The book serves as a standalone and complete guide to DJing as a hobby or profession, aimed at both complete beginners and those new to digital DJing. It covers all aspect of the craft, from standing out through your music choices, to how to get booked, even how to deal with pre-gig nerves – plus lots of ideas for furthering your DJing after you’ve successfully played your first public set. Once you know this stuff, you’ll be able to transfer the skills to any DJ set-up you like.

Whether you want to be a club-style DJ, play mobile, or just spin at parties for your friends, and whatever your music style, everything you need to do to truly impress your audiences is here. Far beyond an instruction manual, How To DJ On Your iPad (& iPhone) is more like an iPad/iPhone DJ’s bible.

So if you’ve yet to start, or you’ve downloaded djay 2 and got stuck, wondering what to do next or what you’re doing wrong, this unique book and video package is exactly what you need to kickstart your digital DJing career!

The book costs $4.99, but that’s a limited time half price off

And he does it again, another book from Clif Johnston, iPad Music School: A Hands-On Introduction to Making Music on iOS has arrived

So Clif Johnston brings us another book, iPad Music School: A Hands-On Introduction to Making Music on iOS has now arrived. Here’s what to expect:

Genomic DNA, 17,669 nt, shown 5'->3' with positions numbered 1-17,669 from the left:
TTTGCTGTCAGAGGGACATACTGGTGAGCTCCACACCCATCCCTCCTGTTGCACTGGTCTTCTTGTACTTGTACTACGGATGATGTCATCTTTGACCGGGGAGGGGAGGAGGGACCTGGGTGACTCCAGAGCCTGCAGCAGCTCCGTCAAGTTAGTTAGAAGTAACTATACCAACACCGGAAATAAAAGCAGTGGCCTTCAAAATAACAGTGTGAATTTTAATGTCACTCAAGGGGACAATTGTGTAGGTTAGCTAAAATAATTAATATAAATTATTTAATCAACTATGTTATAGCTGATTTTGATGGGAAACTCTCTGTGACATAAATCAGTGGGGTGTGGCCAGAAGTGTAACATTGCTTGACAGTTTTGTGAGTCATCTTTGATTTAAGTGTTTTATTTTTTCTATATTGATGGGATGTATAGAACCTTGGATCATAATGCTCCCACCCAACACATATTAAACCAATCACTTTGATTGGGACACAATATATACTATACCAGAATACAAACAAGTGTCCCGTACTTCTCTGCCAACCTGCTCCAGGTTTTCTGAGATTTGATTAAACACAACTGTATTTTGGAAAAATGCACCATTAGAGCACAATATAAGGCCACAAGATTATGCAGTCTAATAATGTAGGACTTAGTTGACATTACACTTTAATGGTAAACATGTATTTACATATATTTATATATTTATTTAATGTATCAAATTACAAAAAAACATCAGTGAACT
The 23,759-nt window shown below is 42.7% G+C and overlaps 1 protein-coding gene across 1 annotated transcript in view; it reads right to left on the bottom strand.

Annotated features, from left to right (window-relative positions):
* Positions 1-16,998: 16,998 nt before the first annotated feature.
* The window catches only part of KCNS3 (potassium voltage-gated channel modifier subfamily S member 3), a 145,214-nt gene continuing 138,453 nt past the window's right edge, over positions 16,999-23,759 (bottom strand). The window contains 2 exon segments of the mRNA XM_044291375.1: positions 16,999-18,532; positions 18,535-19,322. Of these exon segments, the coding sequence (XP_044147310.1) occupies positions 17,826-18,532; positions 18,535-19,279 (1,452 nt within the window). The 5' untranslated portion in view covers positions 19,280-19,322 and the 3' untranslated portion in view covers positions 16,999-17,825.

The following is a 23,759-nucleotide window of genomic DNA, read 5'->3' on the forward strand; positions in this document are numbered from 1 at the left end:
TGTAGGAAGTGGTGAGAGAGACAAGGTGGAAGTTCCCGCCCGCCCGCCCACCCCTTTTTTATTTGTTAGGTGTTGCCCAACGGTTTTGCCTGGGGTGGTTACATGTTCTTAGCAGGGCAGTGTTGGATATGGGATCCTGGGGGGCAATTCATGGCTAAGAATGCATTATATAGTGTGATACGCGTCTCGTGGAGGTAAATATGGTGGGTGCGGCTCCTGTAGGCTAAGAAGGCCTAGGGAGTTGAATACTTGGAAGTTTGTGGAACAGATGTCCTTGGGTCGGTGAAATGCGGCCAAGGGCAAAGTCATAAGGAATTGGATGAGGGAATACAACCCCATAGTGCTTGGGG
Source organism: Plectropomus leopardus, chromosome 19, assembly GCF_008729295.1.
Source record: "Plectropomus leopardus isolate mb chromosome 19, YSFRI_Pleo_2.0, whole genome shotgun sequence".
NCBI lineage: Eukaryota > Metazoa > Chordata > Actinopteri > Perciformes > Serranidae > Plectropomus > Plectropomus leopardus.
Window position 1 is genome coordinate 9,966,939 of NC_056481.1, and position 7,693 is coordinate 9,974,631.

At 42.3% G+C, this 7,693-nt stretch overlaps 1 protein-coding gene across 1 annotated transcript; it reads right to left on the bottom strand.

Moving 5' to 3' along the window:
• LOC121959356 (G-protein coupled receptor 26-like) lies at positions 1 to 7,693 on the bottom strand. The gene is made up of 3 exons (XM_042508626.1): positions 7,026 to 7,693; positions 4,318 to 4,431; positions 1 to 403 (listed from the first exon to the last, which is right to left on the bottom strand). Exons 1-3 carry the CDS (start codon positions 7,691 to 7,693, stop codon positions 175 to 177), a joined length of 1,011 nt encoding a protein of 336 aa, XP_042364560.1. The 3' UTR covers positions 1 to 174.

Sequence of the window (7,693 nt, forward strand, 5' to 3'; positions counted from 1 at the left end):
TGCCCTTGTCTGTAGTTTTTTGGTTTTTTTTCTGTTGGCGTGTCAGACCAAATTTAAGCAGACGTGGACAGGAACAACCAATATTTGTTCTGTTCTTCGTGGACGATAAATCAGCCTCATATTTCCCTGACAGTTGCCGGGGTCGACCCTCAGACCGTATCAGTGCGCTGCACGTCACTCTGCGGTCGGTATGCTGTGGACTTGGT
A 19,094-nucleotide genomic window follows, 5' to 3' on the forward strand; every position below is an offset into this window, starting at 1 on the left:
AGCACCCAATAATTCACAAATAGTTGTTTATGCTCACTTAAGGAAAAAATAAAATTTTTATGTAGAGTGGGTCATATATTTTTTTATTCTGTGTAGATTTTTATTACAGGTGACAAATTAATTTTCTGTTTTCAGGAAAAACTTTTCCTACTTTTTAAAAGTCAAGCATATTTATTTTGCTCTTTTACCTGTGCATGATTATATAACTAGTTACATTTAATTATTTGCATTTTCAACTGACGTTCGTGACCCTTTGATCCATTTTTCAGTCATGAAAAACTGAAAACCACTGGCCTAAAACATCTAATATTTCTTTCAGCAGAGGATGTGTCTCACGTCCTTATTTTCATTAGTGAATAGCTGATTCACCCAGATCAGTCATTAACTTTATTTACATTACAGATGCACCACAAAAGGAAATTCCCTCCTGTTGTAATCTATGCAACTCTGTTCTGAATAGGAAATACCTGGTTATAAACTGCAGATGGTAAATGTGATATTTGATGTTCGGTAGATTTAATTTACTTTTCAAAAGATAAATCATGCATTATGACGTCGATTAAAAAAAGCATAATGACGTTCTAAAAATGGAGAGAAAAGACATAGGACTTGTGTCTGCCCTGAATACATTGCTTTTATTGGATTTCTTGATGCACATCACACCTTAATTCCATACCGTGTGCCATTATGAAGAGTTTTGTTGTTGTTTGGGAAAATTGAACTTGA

“Whether you’re 8 years old or 80 years old, there’s never a bad time to start making music. You live in exciting times, with technology that allows you to carry around a virtual studio in your pocket or purse. It’s never been easier or more fun to learn how to create your own songs and share them with your friends, or the whole world.

This book is for anyone wanting to learn how to make music with apps on your iPad. If you’ve never played a note in your life, I’ll show you how to make your first song in minutes. If you’re an experienced musician looking for a quick start on music app basics, you’ll also find useful information in this book.

iPad Music School starts by showing you how to make and share your first song using a single app. From there you’ll learn about copy and pasting audio between apps, recording your own sounds, and managing your files. You’ll discover how easy it is to connect apps together using Inter-App Audio and Audiobus. You’ll also learn how to sync two apps together and send notes between them using virtual MIDI.